A lot of complaints last night were made about Rangers’ loose passing. Indeed, the passing level was massively down on previous matches under GVB, with Borna Barisic, who had an excellent night defensively, struggling desperately with his distribution and managing a Rangers career worst of 61%.
Now, in no way is such a number excusable, and when we look at other players, it doesn’t get a lot better.
Goldson, 74%. Davis 76%. Kent 76%.
The likes of Bassey, Kamara, Hagi and Aribo did all get into the 80s, but the overall standard was somewhat below the impressive numbers in Gio’s first two matches.
So what changed, and why was the passing this poor?
There are two significant reasons why the levels dropped so badly and we’ll take you through them.
The first is Hibs’ game. Jack Ross had every player ‘stop’ Rangers from playing. Hibs only committed 15 fouls (which is the same number as Rangers) but the approach from the home side was about pressing constantly – and let’s face it, Hibs are the new Aberdeen who raise their game when they face Rangers.
Ross’ tactics were fair enough – you do what you have to to try to get a result, and while it didn’t work last night overall, it did last Sunday week. Hibs definitely have a bit of a hoodoo over Rangers and Ross’ methods came close to securing them a point.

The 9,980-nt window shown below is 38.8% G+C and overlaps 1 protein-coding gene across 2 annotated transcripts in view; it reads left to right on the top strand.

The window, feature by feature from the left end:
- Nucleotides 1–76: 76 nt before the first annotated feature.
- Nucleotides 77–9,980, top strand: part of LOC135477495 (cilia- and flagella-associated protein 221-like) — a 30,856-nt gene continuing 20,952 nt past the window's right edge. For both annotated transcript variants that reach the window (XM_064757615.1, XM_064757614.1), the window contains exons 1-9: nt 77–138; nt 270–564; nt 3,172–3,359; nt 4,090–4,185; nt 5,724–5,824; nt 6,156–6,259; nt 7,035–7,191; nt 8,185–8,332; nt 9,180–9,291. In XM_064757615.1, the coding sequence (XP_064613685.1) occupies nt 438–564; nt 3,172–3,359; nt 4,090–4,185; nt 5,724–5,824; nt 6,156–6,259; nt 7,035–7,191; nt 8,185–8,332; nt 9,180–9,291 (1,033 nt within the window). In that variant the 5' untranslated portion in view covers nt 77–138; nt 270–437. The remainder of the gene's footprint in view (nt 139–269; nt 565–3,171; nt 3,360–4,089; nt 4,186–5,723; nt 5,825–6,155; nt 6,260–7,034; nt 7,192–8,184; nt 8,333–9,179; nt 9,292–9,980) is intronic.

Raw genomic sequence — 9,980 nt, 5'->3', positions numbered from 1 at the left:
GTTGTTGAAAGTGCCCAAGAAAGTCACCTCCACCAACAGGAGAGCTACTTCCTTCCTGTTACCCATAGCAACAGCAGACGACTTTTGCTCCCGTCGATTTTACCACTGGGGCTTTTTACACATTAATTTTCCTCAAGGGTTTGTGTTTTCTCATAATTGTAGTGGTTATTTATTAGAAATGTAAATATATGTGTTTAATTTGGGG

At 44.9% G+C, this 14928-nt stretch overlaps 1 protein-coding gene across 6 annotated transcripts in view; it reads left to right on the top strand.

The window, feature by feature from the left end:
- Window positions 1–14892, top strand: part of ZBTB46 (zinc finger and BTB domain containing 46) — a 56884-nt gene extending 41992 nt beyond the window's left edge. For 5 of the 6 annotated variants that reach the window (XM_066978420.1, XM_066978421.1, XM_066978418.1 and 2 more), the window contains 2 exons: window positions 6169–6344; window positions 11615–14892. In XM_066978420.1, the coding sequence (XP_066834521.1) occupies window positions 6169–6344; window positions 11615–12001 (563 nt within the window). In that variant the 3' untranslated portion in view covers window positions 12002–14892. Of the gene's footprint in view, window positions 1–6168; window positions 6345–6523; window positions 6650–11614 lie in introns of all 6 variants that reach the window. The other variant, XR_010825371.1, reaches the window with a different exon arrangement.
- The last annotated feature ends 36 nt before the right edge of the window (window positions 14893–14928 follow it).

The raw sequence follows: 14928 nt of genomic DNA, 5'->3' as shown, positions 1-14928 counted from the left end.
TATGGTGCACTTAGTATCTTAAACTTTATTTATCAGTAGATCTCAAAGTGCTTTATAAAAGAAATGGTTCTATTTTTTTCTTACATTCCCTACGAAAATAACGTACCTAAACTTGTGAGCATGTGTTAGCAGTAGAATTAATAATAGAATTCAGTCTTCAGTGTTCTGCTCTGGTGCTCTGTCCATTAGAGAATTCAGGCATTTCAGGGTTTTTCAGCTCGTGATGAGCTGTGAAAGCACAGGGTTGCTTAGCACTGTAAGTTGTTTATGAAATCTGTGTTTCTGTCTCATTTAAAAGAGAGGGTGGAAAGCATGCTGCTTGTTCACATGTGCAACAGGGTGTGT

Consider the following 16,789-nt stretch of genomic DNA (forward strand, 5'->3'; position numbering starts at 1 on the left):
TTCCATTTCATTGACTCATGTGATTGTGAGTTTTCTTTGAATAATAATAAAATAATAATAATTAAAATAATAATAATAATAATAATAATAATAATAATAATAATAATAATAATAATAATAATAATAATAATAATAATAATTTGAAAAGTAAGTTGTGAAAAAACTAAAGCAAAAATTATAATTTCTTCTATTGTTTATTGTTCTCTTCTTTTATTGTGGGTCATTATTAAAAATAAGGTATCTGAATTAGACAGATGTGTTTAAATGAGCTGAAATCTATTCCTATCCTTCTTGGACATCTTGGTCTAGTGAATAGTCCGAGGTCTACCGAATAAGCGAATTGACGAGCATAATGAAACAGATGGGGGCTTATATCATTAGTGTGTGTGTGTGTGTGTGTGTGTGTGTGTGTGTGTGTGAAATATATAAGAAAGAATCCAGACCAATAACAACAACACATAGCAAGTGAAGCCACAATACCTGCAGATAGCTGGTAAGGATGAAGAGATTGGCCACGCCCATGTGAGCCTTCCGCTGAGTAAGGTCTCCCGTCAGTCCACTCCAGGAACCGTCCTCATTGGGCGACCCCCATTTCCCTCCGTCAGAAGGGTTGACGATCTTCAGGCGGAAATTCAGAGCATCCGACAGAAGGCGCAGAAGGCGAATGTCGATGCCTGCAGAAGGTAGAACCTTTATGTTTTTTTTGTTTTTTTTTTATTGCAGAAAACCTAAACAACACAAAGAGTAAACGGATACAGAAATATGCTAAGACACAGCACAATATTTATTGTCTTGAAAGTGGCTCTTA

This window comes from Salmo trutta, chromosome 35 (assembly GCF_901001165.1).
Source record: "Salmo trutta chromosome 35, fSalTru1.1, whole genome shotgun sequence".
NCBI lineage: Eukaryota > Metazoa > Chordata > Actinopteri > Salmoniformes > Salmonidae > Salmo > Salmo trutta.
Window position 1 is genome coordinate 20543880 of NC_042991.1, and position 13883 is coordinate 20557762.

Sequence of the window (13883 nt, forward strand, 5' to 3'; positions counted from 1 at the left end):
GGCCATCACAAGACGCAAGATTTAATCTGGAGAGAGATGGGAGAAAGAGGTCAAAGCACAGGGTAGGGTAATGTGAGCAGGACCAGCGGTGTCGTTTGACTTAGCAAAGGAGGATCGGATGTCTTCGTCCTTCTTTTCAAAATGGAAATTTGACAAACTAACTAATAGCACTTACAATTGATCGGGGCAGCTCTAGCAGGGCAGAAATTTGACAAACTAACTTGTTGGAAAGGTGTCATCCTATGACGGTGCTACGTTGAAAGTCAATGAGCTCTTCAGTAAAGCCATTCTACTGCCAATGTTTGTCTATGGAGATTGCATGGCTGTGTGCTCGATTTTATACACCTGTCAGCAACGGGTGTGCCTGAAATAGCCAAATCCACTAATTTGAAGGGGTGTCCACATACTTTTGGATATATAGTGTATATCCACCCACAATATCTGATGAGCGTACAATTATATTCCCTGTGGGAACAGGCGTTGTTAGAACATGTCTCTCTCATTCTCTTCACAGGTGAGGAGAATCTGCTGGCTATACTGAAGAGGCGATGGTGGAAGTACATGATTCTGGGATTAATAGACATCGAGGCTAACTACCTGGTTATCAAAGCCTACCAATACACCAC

The more telling reason, however, is that the players, no longer ‘high’ off the new manager, are now working to adjust to the new tactics, as Ibrox Noise’s Colin explained earlier.
James Tavernier and Borna Barisic no longer provide 70% of the width and crossing they did before, and the midfield now floats in front of defence and indeed comes deeper to get the ball.
This means the system isn’t going naturally to the wide men in the way it did under the ex-manager, and there’s a change in how the players are having to understand each other’s movement.
Previously, Steven Davis 100% expected James Tavernier in the final third and that’s often where the ball would go.
But against Livi, who was it who provide that ball from deep to the final third? It was Tavernier himself, and he assisted a run from Scotty Arfield instead for the opening goal.
Players’ movements have changed under this 4-2-3-1 and these are players who are learning the new boss’s system.
It’s not fully clicked yet, and passes will go astray now and then while each player learns who’s moving around them and where to.
When you’ve been used to one system for almost four years, an overnight change takes some getting adjusting to.
So, no, for all that so many fans have been whining the players, particularly Goldson, ‘suck’, they’re still adjusting to life under the new manager.
Give them time.